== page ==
Oh, sure! As I said, I think the genre meets a very important need, and I imagine most people enjoy writing for a more general audience (since we all address such an audience in our teaching, if nowhere else). My point is that the more of these there are, competing for attention, the lesser the quality is likely to become, the less likely major scholars are to contribute, and the harder it will be to find the best or more useful ones for any given purpose. I don't think we're there yet, but I don't fully understand why so many publishers are trying to get in on this game. (Or why publishers like Cambridge that are already so successful in this area are now adding more and more nominally different series in roughly the same genre. I'm not sure what new audiences they're imagining.)

Fie upon this quiet life! said...

I think there are two motivations -- money of course is the first. The second is that trends in scholarship change often enough that it feels appropriate to revisit a subject every five years or so to tweak for perspective. It feels like close reading, for instance, is making a comeback. Compare a Companion to Shakespeare that is Marxist in its tendencies to one that focuses on a renewed interest in close reading, and you've got justification for a new companion to whatever. But mostly, I think it's just money.

Then again... it could be, now that I think of it, about giving additional venues to people for publication. There's a limit to how many times you can be rejected by your favorite journal. (I have yet to submit to my favorite journal, so that's not me. Yet. :) )

Bardiac said...

I rely on Helen Coopers Canterbury Tales companion every time I teach the CT, but it seems like the newer companions work very differently, trying to work more topically than Cooper did. I also love Russ McDonald's Shakespeare companion for giving background to students.

But most companions these days don't seem nearly so helpful.

Susan said...

I haven't figured out the niche either. I think it's supposed to be libraries, so these are reference books, but they really age fast. I have done three (two out, one still in process). The first two were really hard state of the field type essays (which I hate to write). The third I was given a broad topic, and was able to write a substantive essay which will be useful once the darn thing is published.

But given the squeeze on library budgets,it's not clear that this marketing model works.

Historiann said...

HA-hahahaha!!! Just this year, I got asked to write two of these sorts of essays (the history version), one due at the end of this month, and the other next winter. I said yes, mostly because 1) I really am the perfect person to write these essays which are both very particular (one, the "colonial era" essay for a companion on gender & the U.S. military, and the other an essay on gender and violence in early America for an anthology on the global history of violence), and 2) it gives me an opportunity to highlight my work in this field. A lesser reason I said "yes" is that it's pretty easy for me to bang out 5-7K words on this topic, so why not?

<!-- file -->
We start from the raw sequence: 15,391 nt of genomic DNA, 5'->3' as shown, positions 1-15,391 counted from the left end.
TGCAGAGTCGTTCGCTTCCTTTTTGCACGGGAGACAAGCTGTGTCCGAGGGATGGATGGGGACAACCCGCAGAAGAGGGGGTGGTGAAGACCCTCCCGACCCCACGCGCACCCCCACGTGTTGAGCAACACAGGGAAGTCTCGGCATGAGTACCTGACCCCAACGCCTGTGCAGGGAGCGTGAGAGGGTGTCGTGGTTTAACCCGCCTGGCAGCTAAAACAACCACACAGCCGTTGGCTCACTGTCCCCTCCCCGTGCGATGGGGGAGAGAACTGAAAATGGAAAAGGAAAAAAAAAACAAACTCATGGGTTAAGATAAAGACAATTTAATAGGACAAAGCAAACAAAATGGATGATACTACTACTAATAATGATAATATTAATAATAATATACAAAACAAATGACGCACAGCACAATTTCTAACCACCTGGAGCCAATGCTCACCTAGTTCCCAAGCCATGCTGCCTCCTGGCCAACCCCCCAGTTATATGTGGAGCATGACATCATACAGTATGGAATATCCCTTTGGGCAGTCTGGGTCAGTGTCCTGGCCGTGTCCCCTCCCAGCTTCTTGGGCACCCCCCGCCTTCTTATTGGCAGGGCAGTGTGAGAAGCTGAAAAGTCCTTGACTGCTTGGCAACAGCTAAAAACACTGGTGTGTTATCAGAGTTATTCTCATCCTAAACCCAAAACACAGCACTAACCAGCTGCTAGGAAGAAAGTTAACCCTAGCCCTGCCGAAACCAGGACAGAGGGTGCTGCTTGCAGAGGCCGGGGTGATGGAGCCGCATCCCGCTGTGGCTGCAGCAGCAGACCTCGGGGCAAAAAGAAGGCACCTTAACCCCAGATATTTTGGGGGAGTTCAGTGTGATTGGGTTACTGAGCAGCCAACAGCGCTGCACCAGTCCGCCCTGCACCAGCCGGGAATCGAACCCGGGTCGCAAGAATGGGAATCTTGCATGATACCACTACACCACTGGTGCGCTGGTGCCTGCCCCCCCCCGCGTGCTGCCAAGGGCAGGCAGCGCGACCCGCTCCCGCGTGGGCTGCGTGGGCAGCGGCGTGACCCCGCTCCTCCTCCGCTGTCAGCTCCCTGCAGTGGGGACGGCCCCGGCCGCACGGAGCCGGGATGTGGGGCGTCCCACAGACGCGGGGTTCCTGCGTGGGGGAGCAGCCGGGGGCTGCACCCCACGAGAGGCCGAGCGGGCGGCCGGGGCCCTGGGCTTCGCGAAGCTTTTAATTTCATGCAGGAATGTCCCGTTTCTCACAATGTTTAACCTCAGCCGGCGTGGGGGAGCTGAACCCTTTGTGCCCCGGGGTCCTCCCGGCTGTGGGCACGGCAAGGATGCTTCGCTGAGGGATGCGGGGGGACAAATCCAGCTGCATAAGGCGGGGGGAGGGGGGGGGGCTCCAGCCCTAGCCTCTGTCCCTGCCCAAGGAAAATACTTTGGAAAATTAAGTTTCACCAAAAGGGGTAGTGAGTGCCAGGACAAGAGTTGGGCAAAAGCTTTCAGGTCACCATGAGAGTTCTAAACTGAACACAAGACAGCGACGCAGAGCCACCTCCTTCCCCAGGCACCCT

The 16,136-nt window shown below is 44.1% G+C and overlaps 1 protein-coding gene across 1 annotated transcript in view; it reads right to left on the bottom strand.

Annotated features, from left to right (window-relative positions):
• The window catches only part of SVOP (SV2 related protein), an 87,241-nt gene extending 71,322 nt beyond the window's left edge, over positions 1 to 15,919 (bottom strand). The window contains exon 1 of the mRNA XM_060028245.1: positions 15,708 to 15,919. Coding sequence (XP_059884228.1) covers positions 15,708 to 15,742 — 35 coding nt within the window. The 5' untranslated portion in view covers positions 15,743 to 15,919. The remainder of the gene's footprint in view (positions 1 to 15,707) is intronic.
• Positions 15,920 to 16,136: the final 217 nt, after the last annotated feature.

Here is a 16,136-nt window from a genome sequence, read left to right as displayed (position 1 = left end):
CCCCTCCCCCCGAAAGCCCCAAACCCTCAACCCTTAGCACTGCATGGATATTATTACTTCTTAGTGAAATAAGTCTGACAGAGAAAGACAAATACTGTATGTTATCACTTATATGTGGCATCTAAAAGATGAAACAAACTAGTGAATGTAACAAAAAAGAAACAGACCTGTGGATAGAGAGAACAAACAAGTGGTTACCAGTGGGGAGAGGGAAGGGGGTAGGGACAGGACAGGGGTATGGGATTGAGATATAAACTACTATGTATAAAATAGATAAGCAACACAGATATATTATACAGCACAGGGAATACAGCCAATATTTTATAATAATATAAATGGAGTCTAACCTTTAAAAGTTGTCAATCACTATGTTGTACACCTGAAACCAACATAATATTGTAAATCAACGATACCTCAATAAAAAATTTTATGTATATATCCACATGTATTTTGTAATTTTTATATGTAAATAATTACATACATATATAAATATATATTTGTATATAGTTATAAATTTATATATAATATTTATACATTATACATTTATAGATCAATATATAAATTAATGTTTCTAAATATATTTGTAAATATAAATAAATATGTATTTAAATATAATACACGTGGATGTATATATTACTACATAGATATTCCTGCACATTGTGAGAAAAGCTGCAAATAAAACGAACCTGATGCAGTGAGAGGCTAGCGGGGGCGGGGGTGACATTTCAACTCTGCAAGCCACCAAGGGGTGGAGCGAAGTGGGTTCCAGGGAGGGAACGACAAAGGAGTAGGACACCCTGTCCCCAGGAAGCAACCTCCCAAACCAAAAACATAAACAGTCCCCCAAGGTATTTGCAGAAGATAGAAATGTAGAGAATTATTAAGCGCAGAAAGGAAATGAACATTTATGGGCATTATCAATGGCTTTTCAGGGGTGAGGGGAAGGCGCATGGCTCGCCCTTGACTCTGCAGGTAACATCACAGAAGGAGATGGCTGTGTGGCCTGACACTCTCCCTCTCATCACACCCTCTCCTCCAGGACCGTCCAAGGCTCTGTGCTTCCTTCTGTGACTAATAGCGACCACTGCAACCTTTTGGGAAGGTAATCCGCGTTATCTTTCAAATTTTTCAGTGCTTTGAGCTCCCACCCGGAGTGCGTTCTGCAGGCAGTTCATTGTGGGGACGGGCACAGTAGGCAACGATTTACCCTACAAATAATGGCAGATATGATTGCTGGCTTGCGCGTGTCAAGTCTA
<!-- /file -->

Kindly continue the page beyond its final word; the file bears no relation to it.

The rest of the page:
I will probably stop writing these kinds of essays because next year my second book will be out, and I think I'll be done with being the girl who writes about guys-n-guns. But I've been warned that one always remains best known for one's first book--that it's the one thing that defines your professional identity, so I may not get as many requests to write essays on female monasticism in early America, for example, or on Catholic history in early America as I get to write about the guys-n-guns.

Contingent Cassandra said...

I've done some similar work via another part of the supply chain: as a freelancer for a subcontractor supplying a major reference publisher with works that are aimed more at students than at professors, but for which the ultimate market is undoubtedly libraries. I've done a bit of searching around for the final product (because my name is on the works -- short encyclopedia-style entries for the most part -- so I figure I might as well list them, as a group, in the non-refereed works section of my c.v.; I did them mostly for money, but I also spent time on them that I otherwise might have spent writing actual refereed articles/books, so at the very least they serve as evidence that I've been writing regularly, if not perhaps in the ideal form). I've come to the conclusion that, although the official "products" are physical reference volumes (which are listed on the publisher's site, and on Amazon, at an astronomical price, with ISBNs et al.), there are probably very few of those sold (e.g. they don't show up in any of our local consortium libraries). Instead, I suspect the actual intended product (and the associated source of potential profit) is in the ability to slice and dice the volumes in various ways to make digital products such as reference databases (and/or the ability to license works to major reference databases such as LION).